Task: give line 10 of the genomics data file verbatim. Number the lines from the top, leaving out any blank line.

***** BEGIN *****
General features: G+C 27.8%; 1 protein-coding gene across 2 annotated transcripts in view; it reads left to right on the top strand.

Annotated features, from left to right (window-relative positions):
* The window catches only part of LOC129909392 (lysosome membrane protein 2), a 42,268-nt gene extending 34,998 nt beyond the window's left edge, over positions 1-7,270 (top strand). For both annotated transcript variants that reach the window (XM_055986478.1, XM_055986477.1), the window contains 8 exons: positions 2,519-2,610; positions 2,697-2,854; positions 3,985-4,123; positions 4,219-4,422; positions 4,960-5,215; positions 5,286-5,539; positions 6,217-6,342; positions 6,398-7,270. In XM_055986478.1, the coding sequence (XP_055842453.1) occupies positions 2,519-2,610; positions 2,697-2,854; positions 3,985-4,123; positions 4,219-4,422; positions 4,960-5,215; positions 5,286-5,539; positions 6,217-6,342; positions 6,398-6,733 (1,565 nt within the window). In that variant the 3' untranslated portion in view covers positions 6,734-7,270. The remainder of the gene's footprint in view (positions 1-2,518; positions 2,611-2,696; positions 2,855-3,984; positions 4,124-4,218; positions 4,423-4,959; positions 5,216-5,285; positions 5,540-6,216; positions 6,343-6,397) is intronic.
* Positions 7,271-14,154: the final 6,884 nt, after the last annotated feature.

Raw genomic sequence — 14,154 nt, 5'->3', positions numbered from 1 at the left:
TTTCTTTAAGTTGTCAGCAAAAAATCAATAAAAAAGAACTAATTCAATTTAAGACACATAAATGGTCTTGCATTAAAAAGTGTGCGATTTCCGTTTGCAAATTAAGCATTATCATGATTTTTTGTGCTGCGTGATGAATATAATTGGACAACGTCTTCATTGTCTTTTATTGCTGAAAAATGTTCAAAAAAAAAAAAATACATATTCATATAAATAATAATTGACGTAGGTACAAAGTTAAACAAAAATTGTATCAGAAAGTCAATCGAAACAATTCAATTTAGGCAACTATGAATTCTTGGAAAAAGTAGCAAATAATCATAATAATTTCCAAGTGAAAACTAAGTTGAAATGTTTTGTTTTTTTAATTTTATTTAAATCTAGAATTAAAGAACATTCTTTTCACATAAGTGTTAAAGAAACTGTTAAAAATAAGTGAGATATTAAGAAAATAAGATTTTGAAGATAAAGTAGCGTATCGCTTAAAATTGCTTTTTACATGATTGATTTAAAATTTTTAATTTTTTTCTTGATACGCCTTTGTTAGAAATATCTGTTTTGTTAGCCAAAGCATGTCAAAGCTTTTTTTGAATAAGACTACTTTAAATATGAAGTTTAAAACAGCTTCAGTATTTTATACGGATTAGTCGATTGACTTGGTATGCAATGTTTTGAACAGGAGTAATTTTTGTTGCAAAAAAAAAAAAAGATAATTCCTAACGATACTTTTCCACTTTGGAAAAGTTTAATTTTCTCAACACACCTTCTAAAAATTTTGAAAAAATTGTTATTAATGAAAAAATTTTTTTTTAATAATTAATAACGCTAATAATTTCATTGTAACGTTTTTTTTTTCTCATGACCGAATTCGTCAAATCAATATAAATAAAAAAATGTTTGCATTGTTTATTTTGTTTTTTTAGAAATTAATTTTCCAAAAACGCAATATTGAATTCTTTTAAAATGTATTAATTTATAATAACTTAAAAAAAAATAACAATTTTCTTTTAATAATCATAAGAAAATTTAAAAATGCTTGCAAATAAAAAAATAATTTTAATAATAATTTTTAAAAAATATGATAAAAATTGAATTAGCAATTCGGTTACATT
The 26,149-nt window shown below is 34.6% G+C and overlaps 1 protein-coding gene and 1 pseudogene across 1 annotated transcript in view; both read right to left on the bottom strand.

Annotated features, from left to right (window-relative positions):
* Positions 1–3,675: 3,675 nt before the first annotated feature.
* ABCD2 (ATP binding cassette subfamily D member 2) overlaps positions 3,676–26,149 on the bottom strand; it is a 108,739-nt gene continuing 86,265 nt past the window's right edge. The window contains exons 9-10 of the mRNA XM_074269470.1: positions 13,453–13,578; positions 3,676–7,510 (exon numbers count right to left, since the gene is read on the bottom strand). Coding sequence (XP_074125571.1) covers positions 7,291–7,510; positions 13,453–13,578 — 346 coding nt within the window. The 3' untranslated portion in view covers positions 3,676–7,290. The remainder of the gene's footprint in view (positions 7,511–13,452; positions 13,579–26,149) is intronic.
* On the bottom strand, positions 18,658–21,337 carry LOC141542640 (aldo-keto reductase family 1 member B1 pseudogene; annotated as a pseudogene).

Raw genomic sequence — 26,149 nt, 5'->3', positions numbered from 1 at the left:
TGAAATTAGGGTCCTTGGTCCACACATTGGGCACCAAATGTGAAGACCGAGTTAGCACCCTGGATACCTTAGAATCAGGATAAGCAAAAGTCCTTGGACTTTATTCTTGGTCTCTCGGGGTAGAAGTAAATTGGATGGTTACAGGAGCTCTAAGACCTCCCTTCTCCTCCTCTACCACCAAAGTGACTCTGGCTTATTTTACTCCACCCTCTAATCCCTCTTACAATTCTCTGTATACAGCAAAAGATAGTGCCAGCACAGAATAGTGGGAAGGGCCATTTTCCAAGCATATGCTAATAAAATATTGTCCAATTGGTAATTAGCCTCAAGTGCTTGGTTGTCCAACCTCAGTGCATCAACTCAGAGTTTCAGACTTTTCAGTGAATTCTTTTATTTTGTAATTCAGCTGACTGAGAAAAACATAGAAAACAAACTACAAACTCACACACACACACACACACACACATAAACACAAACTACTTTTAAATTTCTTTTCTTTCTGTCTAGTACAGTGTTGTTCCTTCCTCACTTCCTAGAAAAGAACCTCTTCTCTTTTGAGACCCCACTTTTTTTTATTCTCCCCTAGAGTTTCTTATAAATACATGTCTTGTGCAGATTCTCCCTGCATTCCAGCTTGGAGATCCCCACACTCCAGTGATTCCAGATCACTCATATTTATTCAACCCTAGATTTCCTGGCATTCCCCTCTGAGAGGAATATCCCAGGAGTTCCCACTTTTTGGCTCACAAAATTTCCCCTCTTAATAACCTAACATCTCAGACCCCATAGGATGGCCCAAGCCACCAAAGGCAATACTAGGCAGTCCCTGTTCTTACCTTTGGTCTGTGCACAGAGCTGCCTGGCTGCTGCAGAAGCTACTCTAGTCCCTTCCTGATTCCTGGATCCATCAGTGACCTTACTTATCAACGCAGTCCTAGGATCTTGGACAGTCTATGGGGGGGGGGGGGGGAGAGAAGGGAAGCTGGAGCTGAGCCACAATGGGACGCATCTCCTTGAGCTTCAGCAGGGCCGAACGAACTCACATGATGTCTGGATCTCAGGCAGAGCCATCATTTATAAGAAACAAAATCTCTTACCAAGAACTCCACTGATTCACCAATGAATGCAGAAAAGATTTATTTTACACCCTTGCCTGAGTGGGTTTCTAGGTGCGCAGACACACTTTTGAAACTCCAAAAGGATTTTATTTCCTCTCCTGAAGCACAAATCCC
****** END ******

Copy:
* ABCD2 (ATP binding cassette subfamily D member 2) overlaps positions 3,676–26,149 on the bottom strand; it is a 108,739-nt gene continuing 86,265 nt past the window's right edge. The window contains exons 9-10 of the mRNA XM_074269470.1: positions 13,453–13,578; positions 3,676–7,510 (exon numbers count right to left, since the gene is read on the bottom strand). Coding sequence (XP_074125571.1) covers positions 7,291–7,510; positions 13,453–13,578 — 346 coding nt within the window. The 3' untranslated portion in view covers positions 3,676–7,290. The remainder of the gene's footprint in view (positions 7,511–13,452; positions 13,579–26,149) is intronic.